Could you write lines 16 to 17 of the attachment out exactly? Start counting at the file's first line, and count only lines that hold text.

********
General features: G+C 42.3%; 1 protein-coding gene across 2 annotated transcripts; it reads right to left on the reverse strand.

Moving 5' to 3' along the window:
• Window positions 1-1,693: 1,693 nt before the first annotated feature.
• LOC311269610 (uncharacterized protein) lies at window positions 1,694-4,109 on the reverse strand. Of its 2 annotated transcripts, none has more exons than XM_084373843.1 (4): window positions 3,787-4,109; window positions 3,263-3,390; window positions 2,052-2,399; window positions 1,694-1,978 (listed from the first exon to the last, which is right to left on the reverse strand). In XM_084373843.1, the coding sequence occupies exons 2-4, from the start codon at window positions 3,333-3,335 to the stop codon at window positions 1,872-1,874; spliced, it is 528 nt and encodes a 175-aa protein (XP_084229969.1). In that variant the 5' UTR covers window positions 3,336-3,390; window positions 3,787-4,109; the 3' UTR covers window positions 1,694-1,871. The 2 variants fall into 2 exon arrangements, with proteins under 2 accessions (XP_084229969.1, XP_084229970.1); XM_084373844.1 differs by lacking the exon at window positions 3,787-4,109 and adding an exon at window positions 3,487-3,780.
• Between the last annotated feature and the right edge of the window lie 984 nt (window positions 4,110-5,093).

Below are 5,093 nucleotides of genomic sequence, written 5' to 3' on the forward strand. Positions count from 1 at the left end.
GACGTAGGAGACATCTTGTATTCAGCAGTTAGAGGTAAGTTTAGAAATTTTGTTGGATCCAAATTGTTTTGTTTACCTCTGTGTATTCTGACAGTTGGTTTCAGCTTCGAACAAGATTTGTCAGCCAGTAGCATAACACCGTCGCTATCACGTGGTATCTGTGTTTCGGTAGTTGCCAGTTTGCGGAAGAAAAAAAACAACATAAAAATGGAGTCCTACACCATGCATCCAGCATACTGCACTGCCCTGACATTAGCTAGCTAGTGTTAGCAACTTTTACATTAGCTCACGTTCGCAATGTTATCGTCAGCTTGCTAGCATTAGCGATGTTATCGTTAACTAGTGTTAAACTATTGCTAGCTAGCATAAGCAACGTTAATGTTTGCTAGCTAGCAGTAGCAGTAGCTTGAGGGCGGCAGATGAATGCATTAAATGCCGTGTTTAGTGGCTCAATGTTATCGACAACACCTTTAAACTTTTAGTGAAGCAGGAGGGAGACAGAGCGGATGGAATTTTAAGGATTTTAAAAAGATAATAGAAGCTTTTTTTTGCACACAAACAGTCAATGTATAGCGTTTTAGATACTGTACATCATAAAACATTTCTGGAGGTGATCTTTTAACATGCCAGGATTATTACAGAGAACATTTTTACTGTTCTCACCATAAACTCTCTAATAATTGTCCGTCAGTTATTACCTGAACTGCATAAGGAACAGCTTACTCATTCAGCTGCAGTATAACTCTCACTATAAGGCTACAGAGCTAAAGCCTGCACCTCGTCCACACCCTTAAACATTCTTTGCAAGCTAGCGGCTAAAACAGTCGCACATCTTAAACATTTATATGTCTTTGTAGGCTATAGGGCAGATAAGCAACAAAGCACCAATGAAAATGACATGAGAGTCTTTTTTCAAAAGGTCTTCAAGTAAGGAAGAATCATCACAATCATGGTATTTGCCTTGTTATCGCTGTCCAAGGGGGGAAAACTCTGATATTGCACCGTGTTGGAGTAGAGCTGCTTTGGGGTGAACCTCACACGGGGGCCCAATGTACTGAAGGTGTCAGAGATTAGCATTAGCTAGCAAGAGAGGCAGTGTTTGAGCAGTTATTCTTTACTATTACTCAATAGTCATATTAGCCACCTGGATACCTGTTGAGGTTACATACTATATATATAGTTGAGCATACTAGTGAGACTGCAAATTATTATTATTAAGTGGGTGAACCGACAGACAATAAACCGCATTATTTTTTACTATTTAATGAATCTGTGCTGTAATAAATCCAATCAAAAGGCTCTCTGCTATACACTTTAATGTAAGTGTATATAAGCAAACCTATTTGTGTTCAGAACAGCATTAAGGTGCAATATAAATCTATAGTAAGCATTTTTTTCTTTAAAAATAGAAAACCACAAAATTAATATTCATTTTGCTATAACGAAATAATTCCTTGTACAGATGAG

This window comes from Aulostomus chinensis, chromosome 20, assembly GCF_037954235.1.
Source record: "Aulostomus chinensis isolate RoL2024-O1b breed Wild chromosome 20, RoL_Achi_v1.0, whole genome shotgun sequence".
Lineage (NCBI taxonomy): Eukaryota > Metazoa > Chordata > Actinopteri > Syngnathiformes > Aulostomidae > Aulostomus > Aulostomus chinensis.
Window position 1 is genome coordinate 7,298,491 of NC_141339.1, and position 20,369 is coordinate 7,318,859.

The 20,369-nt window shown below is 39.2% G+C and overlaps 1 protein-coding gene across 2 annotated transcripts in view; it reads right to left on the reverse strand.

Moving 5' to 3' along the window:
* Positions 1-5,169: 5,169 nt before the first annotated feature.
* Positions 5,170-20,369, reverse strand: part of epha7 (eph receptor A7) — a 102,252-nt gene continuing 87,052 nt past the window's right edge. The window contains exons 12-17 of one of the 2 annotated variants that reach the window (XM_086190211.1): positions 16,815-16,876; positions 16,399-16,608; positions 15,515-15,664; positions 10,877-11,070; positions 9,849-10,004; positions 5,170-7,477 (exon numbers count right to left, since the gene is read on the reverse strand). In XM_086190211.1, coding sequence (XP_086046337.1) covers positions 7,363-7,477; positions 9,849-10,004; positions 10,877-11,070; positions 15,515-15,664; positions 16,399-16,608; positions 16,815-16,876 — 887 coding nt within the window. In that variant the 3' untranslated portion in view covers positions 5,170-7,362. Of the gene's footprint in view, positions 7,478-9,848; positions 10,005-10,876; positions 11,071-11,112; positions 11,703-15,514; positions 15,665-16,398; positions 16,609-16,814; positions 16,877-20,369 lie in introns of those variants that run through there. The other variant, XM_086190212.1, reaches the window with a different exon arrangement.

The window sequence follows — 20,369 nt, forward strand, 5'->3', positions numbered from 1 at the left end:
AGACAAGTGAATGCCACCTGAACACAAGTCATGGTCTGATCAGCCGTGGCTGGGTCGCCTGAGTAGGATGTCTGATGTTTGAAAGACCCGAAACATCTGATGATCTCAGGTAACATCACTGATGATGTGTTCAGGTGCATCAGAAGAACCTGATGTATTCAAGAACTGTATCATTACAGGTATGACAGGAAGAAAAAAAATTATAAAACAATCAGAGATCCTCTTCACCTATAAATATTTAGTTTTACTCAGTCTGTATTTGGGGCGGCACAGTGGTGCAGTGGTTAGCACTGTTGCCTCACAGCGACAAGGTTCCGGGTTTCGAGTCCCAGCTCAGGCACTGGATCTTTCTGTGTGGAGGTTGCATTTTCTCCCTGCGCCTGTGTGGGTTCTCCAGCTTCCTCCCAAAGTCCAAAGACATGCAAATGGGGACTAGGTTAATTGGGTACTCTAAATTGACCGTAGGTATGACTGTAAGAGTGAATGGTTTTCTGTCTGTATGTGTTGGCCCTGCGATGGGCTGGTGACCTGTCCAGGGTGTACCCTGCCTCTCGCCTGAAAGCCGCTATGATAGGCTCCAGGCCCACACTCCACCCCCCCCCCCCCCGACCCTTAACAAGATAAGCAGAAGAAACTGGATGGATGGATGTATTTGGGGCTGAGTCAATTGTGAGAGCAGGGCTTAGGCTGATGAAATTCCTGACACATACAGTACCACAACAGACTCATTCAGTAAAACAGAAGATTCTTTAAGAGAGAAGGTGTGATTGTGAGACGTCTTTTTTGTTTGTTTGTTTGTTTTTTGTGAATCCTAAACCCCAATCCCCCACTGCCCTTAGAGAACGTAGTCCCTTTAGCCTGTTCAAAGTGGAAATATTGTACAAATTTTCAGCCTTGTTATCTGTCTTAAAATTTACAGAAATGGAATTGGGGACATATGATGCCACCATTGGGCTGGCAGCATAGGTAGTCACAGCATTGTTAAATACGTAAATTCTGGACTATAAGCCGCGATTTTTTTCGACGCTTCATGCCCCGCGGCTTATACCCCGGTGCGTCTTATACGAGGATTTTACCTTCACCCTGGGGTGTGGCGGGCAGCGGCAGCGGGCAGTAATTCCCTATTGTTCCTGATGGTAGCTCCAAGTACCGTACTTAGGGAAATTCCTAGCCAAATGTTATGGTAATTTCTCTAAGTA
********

The window sequence follows — 20,369 nt, forward strand, 5'->3', positions numbered from 1 at the left end:
AGACAAGTGAATGCCACCTGAACACAAGTCATGGTCTGATCAGCCGTGGCTGGGTCGCCTGAGTAGGATGTCTGATGTTTGAAAGACCCGAAACATCTGATGATCTCAGGTAACATCACTGATGATGTGTTCAGGTGCATCAGAAGAACCTGATGTATTCAAGAACTGTATCATTACAGGTATGACAGGAAGAAAAAAAATTATAAAACAATCAGAGATCCTCTTCACCTATAAATATTTAGTTTTACTCAGTCTGTATTTGGGGCGGCACAGTGGTGCAGTGGTTAGCACTGTTGCCTCACAGCGACAAGGTTCCGGGTTTCGAGTCCCAGCTCAGGCACTGGATCTTTCTGTGTGGAGGTTGCATTTTCTCCCTGCGCCTGTGTGGGTTCTCCAGCTTCCTCCCAAAGTCCAAAGACATGCAAATGGGGACTAGGTTAATTGGGTACTCTAAATTGACCGTAGGTATGACTGTAAGAGTGAATGGTTTTCTGTCTGTATGTGTTGGCCCTGCGATGGGCTGGTGACCTGTCCAGGGTGTACCCTGCCTCTCGCCTGAAAGCCGCTATGATAGGCTCCAGGCCCACACTCCACCCCCCCCCCCCCCGACCCTTAACAAGATAAGCAGAAGAAACTGGATGGATGGATGTATTTGGGGCTGAGTCAATTGTGAGAGCAGGGCTTAGGCTGATGAAATTCCTGACACATACAGTACCACAACAGACTCATTCAGTAAAACAGAAGATTCTTTAAGAGAGAAGGTGTGATTGTGAGACGTCTTTTTTGTTTGTTTGTTTGTTTTTTGTGAATCCTAAACCCCAATCCCCCACTGCCCTTAGAGAACGTAGTCCCTTTAGCCTGTTCAAAGTGGAAATATTGTACAAATTTTCAGCCTTGTTATCTGTCTTAAAATTTACAGAAATGGAATTGGGGACATATGATGCCACCATTGGGCTGGCAGCATAGGTAGTCACAGCATTGTTAAATACGTAAATTCTGGACTATAAGCCGCGATTTTTTTCGACGCTTCATGCCCCGCGGCTTATACCCCGGTGCGTCTTATACGAGGATTTTACCTTCACCCTGGGGTGTGGCGGGCAGCGGCAGCGGGCAGTAATTCCCTATTGTTCCTGATGGTAGCTCCAAGTACCGTACTTAGGGAAATTCCTAGCCAAATGTTATGGTAATTTCTCTAAGTA